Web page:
She, too, passes out of the novel dying like her Egyptian forebear in the most melodramatic fashion.
But how can you outbox a literary genius like Shakespeare? To get to the heart of literature—of life itself—you needed to be conversant with every subject under the sun. Shakespeare was, of course, a matchless dramatist; no writer before or since has created an exterior world so teeming with complex, richly drawn characters. The Gate , the mechanisms of a childless couple living at the bottom of a cliff.
The Readiness: Shakespeare Speaks to Japan and Us All | HuffPost Life
They finally went head to head with Kokoro , a work that contains no mention of anything overtly Shakespearean but is fascinating to consider in relation to Shakespeare. This was not a technical decision to be awarded on points. To him, he was in a clinch with the best.
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Great literature is transcendent. Great writers go beyond the bounds of their mediums. To get to the heart of things the best of the best push themselves to the brink, they fight an internal battle and they care little what anyone outside the ropes might think. Shakespeare: Two Giants of World Literature. Perhaps because of this, Tubouchi's translations, similarly to the dialogue in Kabuki were written in the older forms of Japanese, a form which was archaic even in those days.
Since Tsubouchi's translations, Shakespeare has been naturalized with translations into modern Japanese and further disseminated through stage productions. As a result of this popularization, Shakespeare's stories and characters have become very appealing to Japanese people. A number of novelists have adopted the troubled heart of Hamlet as their own, and Hamlet's philosophical questions are well known as a significant and real issue for many people.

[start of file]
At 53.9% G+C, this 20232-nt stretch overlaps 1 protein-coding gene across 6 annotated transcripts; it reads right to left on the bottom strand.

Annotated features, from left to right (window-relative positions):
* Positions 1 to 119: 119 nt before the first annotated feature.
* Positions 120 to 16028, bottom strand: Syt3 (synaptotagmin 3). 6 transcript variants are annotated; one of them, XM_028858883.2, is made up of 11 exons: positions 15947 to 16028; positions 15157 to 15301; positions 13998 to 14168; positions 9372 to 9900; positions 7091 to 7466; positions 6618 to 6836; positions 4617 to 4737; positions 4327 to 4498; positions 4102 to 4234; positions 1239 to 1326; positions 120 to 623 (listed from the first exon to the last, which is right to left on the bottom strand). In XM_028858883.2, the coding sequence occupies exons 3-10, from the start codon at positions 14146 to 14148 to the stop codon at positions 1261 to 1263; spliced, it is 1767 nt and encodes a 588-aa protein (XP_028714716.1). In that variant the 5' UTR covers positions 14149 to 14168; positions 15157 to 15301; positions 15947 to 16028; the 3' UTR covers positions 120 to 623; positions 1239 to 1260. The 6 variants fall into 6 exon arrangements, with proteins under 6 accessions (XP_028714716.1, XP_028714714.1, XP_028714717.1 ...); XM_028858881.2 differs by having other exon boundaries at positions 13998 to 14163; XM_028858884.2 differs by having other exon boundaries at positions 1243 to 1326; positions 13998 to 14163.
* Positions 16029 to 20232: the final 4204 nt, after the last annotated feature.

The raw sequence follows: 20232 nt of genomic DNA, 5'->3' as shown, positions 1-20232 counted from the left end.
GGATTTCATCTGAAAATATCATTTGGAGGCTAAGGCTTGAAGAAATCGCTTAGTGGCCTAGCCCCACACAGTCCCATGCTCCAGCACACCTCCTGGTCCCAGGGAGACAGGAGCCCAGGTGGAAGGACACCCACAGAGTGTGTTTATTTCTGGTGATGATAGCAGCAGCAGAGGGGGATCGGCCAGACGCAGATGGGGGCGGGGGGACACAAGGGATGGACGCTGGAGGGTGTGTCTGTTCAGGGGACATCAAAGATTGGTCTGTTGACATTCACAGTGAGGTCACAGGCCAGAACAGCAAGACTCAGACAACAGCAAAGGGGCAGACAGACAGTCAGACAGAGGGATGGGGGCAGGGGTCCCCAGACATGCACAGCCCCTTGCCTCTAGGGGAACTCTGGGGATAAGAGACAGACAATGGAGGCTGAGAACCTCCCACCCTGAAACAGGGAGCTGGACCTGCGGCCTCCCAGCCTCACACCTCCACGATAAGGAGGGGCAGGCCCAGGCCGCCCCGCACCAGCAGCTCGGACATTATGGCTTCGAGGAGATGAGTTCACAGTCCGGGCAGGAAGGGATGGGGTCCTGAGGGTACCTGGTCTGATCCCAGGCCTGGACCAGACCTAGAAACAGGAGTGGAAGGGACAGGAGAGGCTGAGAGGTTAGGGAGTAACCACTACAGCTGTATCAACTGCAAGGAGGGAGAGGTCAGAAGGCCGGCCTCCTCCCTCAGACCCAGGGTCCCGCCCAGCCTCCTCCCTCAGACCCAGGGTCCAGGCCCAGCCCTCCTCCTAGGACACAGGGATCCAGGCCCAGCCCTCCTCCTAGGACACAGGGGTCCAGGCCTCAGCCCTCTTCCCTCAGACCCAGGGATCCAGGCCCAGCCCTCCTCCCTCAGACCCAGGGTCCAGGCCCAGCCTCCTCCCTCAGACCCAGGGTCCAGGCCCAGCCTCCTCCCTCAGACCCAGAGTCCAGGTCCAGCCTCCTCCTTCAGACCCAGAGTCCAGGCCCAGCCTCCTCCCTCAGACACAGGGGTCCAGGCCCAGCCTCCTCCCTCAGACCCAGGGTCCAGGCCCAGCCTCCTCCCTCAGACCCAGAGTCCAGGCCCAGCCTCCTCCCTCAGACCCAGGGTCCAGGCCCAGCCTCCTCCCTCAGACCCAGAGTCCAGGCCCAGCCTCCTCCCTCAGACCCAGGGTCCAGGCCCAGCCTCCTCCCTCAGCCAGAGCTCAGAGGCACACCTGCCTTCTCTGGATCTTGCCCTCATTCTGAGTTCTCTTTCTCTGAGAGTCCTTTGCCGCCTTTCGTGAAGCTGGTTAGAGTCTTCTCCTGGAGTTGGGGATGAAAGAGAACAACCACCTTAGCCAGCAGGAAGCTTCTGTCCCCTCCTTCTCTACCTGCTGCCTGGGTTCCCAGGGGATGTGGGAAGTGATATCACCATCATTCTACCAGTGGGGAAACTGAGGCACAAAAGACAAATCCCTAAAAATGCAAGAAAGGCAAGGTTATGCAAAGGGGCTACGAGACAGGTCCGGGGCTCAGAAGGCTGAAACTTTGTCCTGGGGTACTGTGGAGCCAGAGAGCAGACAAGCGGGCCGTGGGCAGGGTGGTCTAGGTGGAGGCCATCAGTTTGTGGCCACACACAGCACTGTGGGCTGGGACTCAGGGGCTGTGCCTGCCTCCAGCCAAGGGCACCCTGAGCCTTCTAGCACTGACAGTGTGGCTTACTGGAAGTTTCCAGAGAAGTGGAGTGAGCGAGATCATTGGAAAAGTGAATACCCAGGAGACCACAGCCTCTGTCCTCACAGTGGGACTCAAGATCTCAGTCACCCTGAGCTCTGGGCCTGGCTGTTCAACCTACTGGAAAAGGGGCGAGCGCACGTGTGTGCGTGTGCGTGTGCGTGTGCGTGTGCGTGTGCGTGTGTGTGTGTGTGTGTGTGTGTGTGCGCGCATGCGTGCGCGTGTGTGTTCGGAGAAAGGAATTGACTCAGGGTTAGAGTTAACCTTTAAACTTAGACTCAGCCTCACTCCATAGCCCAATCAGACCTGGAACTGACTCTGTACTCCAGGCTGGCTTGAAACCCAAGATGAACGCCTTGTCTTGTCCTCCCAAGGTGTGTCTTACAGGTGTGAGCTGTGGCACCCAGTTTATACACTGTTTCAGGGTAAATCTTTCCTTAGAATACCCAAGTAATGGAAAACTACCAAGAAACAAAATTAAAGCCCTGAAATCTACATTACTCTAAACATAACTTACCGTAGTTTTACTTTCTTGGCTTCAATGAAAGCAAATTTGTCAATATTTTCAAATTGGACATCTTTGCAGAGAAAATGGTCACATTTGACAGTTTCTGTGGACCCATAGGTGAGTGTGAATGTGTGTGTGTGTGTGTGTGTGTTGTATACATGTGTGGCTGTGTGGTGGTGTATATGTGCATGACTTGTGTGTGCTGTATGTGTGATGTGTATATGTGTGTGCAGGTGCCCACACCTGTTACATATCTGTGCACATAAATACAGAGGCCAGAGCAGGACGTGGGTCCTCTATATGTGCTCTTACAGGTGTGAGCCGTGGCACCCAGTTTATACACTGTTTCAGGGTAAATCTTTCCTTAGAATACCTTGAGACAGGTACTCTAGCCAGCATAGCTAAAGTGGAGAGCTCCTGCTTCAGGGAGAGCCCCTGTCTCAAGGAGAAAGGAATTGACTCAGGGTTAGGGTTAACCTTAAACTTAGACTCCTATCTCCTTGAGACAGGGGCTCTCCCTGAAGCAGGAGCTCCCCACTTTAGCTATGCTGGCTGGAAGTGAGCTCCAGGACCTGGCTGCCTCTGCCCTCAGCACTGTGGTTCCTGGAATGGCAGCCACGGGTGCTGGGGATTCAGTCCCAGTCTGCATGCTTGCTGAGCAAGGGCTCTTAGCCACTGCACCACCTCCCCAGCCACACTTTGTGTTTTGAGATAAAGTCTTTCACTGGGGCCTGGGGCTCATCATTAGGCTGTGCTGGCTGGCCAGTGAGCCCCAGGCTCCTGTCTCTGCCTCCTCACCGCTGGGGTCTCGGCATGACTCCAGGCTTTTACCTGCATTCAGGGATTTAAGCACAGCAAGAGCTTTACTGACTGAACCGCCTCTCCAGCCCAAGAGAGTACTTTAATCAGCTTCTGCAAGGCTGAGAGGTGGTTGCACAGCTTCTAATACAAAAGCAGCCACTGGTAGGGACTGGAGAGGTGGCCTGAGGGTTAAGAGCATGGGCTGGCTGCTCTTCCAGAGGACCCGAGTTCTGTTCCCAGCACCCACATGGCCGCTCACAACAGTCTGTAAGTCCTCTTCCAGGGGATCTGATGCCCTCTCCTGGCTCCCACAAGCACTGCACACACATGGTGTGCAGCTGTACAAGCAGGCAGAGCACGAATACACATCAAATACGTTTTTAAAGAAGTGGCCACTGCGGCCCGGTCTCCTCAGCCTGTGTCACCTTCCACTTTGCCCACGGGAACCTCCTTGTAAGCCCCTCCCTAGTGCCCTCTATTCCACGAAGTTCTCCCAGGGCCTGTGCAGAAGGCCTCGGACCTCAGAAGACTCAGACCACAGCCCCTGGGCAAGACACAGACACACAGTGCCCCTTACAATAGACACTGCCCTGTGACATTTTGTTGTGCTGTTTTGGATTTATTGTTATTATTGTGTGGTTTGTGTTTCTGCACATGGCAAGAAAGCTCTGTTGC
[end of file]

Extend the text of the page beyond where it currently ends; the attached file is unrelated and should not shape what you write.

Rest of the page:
Nowadays, Romeo and Juliet is also often adapted in various Japanese films and TV dramas as a tragic story of modern young lovers separated by some uncontrollable force such as war, discrimination or disease. Furthermore, in the process of extending Shakespearean works to mass public audiences and domestic theatre through translation, the contribution of translations to critical engagement is also worth mentioning. Engaging in translation requires close reading of the original texts.
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Especially Shakespeare's original texts Folio and Quartos contain a lot of disputed words and phrases, and, following a series of creative decisions and criticism, translators are required to choose one explication amongst various possible interpretations. This work is similar to that of editing a text not only for readers but also for actors.
The endeavours of the translators from a hundred years ago have also had occasions to add perspectives to textual studies and stage productions as well. For example, in Act I, scene 3, of Hamlet , an actress playing Ophelia remarkably pointed out that her first lines to Hamlet must be forced on her by her father Polonius. The translator at the time, Matsuoka, was surprised to hear this point and clarified this in her essay.